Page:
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Representable: Helping Voters Talk To Redistricters

July 22nd, 2020, 11:41am by Sam Wang


Redistricting starts next year, once the (delayed) Census results are finalized. 26 states require that the new districts accurately reflect “communities of interest” – groups of people have similar civic interests. But currently no universal mechanism exists to discern who the communities of interest are, or where they are located. Until now!

In 2019, five Princeton Computer Science students started to develop Representable.org, a free open-source online platform. Representable helps communities fill out a questionnaire and draw themselves on a map, and provides a database to make the data available to the redistricting process.

Communities of interest sometimes don’t take center stage until after redistricting, for example in lawsuits as a pretext for whatever map was drawn. It would be far better for such communities to play a role in drawing the map in the first place. That would be a route to honest, fair districting. Representable fills that need.

Representable was developed in partnership with the Princeton Gerrymandering Project and Schmidt Futures. Representable has already partnered with groups in Michigan, Illinois, Virginia, and Texas. To use Representable in your state, email team@representable.org!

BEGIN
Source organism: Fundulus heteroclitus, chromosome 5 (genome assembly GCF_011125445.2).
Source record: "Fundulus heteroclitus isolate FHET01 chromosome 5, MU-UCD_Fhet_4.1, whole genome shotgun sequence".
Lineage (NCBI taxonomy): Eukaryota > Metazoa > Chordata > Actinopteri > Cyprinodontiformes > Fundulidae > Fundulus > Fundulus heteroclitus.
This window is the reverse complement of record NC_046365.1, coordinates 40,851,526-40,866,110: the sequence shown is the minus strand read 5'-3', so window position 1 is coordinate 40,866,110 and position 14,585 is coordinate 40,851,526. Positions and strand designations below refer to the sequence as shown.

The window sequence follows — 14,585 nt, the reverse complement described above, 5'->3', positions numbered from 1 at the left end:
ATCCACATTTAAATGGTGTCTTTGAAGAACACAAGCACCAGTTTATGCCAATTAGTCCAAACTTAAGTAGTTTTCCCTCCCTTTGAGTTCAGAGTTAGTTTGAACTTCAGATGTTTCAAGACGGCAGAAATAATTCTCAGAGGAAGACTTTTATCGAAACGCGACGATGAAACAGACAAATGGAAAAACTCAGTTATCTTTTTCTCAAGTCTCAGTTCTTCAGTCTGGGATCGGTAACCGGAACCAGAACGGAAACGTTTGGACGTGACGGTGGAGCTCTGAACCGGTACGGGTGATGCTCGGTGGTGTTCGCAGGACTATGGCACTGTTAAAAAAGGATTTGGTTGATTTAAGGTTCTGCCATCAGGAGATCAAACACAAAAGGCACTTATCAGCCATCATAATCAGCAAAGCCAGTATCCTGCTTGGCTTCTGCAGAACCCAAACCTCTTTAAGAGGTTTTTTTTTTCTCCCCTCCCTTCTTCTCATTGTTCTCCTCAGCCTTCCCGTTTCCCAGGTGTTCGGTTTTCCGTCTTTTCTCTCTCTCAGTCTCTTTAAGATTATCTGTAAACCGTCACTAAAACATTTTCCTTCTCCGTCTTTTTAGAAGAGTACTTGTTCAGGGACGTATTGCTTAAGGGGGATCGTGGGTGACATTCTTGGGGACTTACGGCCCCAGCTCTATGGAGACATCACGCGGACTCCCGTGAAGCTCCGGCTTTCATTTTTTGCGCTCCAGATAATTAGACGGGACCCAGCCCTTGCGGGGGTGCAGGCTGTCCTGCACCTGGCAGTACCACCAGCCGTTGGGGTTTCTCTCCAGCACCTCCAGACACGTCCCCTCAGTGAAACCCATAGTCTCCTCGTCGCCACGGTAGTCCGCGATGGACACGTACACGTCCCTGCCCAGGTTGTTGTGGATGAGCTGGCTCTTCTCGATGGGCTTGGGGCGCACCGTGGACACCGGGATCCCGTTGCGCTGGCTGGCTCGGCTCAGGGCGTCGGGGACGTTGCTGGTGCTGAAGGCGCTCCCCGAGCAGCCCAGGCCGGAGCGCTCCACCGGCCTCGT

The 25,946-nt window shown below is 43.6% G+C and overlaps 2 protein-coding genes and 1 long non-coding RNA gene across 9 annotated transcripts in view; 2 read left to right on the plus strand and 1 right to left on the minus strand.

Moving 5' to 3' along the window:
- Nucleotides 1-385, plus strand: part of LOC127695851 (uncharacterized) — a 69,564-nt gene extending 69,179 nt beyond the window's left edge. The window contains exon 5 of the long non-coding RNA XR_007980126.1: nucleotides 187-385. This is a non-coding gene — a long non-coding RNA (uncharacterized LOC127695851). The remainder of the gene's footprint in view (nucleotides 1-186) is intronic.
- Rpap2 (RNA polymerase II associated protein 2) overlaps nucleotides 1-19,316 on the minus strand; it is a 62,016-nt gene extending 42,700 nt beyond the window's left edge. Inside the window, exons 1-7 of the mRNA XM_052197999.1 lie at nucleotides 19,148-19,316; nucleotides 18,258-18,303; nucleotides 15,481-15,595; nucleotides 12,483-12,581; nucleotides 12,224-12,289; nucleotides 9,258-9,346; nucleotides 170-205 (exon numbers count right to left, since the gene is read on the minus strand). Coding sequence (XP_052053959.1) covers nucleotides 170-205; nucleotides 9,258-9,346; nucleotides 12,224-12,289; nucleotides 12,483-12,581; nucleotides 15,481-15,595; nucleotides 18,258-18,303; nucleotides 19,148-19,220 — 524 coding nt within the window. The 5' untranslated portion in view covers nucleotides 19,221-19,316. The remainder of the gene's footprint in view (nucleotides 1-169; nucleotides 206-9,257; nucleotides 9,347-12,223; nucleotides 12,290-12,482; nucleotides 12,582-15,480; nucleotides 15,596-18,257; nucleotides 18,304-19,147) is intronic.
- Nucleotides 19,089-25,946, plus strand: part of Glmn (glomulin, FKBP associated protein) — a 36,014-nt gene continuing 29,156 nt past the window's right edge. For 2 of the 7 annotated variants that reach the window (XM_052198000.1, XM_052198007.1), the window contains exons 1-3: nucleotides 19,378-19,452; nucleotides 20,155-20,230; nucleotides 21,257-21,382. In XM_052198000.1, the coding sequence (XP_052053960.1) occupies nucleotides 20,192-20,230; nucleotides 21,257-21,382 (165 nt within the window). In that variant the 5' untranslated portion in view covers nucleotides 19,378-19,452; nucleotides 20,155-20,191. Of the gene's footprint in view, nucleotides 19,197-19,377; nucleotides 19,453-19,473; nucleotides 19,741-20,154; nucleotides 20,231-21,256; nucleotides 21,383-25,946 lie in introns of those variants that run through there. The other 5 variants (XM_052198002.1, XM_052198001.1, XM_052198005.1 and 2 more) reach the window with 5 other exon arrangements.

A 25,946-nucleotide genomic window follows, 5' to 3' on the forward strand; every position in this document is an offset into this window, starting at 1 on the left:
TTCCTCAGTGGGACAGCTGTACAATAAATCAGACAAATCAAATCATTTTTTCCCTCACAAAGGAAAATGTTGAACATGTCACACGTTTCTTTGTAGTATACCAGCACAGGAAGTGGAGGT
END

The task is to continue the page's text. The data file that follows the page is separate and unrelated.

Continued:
Written in collaboration with Zach Sippy.

Tags: 2020 Election · Redistricting

One Comment so far ↓

  • Ryan

    Kudos on the gerrymandering project.

    I’d like to ask a question, and a post about reapportionment seems to be the place to do this.

    Do you consider solving reapportionment and gerrymandering simultaneously? Consider this: DC and puerto rico admitted as states. Seems high priority on the D agenda. While this is likely 2-4 more senators for the D column, it opens up a new avenue on the House, too. It naturally reconsiders the statutory (not constitutional) 435 member limit. Certainly, if two states are admitted, it’s more likely than not to, at least temporarily, raise the house to 441+ members (5 from PR, 1 (?) from DC). But why stop there? One can argue based on the original, but unratified, 12th (1st?) amendment, that we would be looking at ~1600 or more representatives..

    Yes, there are cons to this (house gets even more unwieldy and likely even more leadership centric, if such a thing were possible), but the districts themselves would be more representative and the ability to gerrymander seem a lot less, excepting those states with 2-3 reps (which just happen to be the states with only 1 today!), and pushes the US closer toward a national popular vote for the president (by less-overweighting the smaller states)

    So, get the trifecta, expand states and use it to expand the house. Comments?

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